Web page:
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Wolf: Don’t leave home without a mask

Gov. Tom Wolf is calling for all Pennsylvanians to wear a mask when going out in public, whether it is to the grocery store, pharmacy or other essential location.

During a press conference Friday afternoon, Wolf said residents need to ramp up measures to help prevent the spread of the coronavirus.

“Wearing a mask will help us cut down the possibility that we might be infecting an innocent bystander, like the grocery store cashier, the pharmacist, or someone stocking shelves,” Wolf said. “These people are keeping us alive by getting us the supplies we need. We owe it to them to do everything we can to keep them safe. Right now, that means wearing a mask.”

As of midnight, Pennsylvania’s COVID-19 cases stand at 8,420 in 63 counties with 102 deaths. Wolf’s statewide stay-at-home order asks Pennsylvanians in all 67 counties to not leave their homes unless it’s for life-sustaining reasons.

“Staying home is the most effective way to protect yourself and others against COVID-19,” Pa. Secretary of Health Dr. Rachel Levine said. “But, if you must go out because you are out of food or medication, then wearing a mask, or even a bandana across your nose and mouth, could be an extra layer of protection.”

Levine, however, urged residents to save surgical and N-95 masks for health care workers and first responders.

The state has guidance on universal masking on its website, including instructions on how to make a homemade mask.

Masks help prevent people from sharing illnesses. But, they don’t do a great job at keeping people from getting sick; and, they’re not foolproof, so it is critical that our first act is to ask ourselves if we really need to leave our house. If we don’t really, truly need to leave, then we shouldn’t.”

U.S. Sen. Pat Toomey, R-Pa., lauded the governor’s recommendations on masks.

“Earlier this week, I urged the Wolf administration to update state guidelines and encourage all Pennsylvanians to wear cloth masks or facial barriers if they must leave their homes,” Toomey said. “With the CDC poised to announce new guidelines on this issue, I am pleased that the governor has taken this action. Wearing a cloth mask when in public will limit transmission of the virus, which can be spread through saliva emitted in a cough, sneeze, or even when speaking and breathing. Put simply, my mask protects you, and your mask protects me.”

Wolf said Friday the state is beginning to see the virus’ impact at full force. He asked religious leaders who are still planning on having group gatherings for upcoming holidays such as Passover and Easter to consider alternatives such as a streamed church service or holding it a drive-in where people do not have to get out of their vehicles.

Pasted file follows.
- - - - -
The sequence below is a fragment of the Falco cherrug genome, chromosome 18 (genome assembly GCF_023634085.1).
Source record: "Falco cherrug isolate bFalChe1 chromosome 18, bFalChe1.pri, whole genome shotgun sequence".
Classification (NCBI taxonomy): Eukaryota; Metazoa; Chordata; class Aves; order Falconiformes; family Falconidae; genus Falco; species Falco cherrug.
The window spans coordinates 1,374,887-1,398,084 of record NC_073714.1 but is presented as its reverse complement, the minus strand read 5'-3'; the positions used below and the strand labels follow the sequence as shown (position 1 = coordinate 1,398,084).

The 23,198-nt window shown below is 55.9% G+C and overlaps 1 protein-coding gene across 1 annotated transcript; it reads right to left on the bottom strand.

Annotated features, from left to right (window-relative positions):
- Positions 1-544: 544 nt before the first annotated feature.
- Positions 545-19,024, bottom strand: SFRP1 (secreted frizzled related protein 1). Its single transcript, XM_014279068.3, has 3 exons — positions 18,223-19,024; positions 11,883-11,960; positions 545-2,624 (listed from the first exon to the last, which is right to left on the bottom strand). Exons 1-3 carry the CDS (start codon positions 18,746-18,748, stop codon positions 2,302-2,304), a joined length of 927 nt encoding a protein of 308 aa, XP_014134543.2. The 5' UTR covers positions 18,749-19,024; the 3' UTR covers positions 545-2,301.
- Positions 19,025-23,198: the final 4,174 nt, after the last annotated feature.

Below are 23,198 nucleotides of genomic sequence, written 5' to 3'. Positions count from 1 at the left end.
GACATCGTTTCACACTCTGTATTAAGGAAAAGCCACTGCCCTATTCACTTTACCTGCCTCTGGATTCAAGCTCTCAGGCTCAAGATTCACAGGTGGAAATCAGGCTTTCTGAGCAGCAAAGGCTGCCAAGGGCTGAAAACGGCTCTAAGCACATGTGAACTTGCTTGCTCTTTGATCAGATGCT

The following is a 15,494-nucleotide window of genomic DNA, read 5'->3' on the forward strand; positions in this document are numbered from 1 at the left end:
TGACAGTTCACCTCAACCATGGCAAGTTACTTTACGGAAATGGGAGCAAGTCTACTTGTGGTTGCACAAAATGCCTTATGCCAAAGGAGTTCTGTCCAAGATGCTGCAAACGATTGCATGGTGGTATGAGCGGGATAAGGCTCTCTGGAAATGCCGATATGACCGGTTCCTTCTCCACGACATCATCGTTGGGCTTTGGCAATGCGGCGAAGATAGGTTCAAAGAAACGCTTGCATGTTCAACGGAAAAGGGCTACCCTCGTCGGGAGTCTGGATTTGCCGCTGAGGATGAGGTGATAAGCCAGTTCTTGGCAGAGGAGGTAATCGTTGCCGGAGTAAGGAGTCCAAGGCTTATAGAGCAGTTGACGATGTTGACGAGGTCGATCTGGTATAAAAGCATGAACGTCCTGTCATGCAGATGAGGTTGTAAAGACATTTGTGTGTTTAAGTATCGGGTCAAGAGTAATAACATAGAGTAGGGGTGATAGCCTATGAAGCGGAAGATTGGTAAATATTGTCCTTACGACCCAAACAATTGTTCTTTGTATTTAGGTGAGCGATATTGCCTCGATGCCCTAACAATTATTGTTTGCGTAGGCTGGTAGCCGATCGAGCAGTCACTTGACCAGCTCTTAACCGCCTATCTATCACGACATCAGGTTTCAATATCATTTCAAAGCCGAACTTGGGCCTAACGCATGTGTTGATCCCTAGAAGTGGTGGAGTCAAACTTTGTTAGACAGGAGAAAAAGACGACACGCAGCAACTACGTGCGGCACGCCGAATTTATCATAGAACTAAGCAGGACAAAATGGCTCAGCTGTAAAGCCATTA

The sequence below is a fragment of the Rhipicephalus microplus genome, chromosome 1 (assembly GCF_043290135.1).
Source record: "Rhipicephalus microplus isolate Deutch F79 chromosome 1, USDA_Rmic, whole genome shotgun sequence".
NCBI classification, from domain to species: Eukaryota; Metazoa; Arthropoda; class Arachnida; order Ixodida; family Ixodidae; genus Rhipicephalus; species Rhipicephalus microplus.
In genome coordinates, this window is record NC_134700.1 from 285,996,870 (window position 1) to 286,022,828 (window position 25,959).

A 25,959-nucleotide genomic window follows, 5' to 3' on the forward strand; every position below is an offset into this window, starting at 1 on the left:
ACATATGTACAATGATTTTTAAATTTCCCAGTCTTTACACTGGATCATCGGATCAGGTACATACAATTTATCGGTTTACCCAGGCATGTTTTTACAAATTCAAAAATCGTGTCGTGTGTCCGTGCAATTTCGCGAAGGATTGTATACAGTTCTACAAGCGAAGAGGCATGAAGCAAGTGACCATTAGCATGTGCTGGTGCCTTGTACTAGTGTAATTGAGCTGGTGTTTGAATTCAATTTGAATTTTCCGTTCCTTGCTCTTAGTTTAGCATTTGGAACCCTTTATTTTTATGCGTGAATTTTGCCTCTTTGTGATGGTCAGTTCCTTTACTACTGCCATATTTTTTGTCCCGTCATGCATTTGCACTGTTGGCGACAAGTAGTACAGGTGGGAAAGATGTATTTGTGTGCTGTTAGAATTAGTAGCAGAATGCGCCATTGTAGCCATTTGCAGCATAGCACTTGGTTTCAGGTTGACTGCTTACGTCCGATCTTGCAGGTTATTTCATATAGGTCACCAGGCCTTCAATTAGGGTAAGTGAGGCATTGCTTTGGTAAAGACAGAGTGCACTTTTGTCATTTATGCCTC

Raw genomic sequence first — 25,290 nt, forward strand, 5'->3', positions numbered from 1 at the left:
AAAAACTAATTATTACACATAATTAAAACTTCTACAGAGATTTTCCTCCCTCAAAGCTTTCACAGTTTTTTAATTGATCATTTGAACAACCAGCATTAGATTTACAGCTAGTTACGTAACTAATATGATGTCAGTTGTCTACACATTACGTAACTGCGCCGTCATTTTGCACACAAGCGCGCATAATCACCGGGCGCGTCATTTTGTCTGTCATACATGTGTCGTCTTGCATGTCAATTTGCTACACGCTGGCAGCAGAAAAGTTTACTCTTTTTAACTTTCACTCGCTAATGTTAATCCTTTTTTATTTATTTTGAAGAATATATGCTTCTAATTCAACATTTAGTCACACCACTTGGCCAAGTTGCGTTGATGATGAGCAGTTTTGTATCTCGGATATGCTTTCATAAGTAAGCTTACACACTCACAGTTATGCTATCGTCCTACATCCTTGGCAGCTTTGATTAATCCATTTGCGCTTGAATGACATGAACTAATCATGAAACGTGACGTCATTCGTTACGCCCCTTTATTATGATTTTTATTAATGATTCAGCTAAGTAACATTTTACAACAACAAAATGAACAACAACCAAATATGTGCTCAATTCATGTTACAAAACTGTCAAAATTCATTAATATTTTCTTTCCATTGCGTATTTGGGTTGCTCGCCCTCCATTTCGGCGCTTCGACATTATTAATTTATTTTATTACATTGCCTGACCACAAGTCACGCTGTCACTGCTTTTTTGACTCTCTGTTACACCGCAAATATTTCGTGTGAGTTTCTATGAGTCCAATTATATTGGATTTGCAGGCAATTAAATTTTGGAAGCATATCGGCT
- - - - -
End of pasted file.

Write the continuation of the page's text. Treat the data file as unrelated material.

The governor, however, does not plan to add more enforcement to his statewide stay-at-home order.

“We can put all the enforcement on it we want, but at the end of the day it comes to the individual asking themselves, do I want to go out and jeopardize the lives of the people I care about, my neighbors and other residents?” Wolf said.

“Most people have said, no I don’t want to go out and do that. Ultimately we will win or lose by what each Pennsylvanian decided to do on their own.”

Despite the number of cases growing by more than 1,000 each day, Levine said she is confident hospitals are currently equipped to take on the influx of patients.

“We are working tirelessly with our hospitals and health care systems to make sure they have what they need,” Levine said.

“Based on the modeling, we feel positive that we’re going to have adequate supplies, ventilators, beds, etc. to deal with the surge.”

Lastly on Friday, Wolf took a strong stand against anyone discriminating against individuals of Asian descent.

“I am disappointed to hear individuals have directed hate toward fellow Pennsylvanians of Asian background,” he said. “We can’t let this disease take tolerance away from us. I fully back the state police in pursuing charges against anyone engaging in hate crimes. Hate is just one more symptom of this disease.”

Erin Call wears a mask as she shops for groceries at Harmons grocery store Friday, April 3, 2020, in Salt Lake City. (AP Photo/Rick Bowmer)
How to make a mask at home.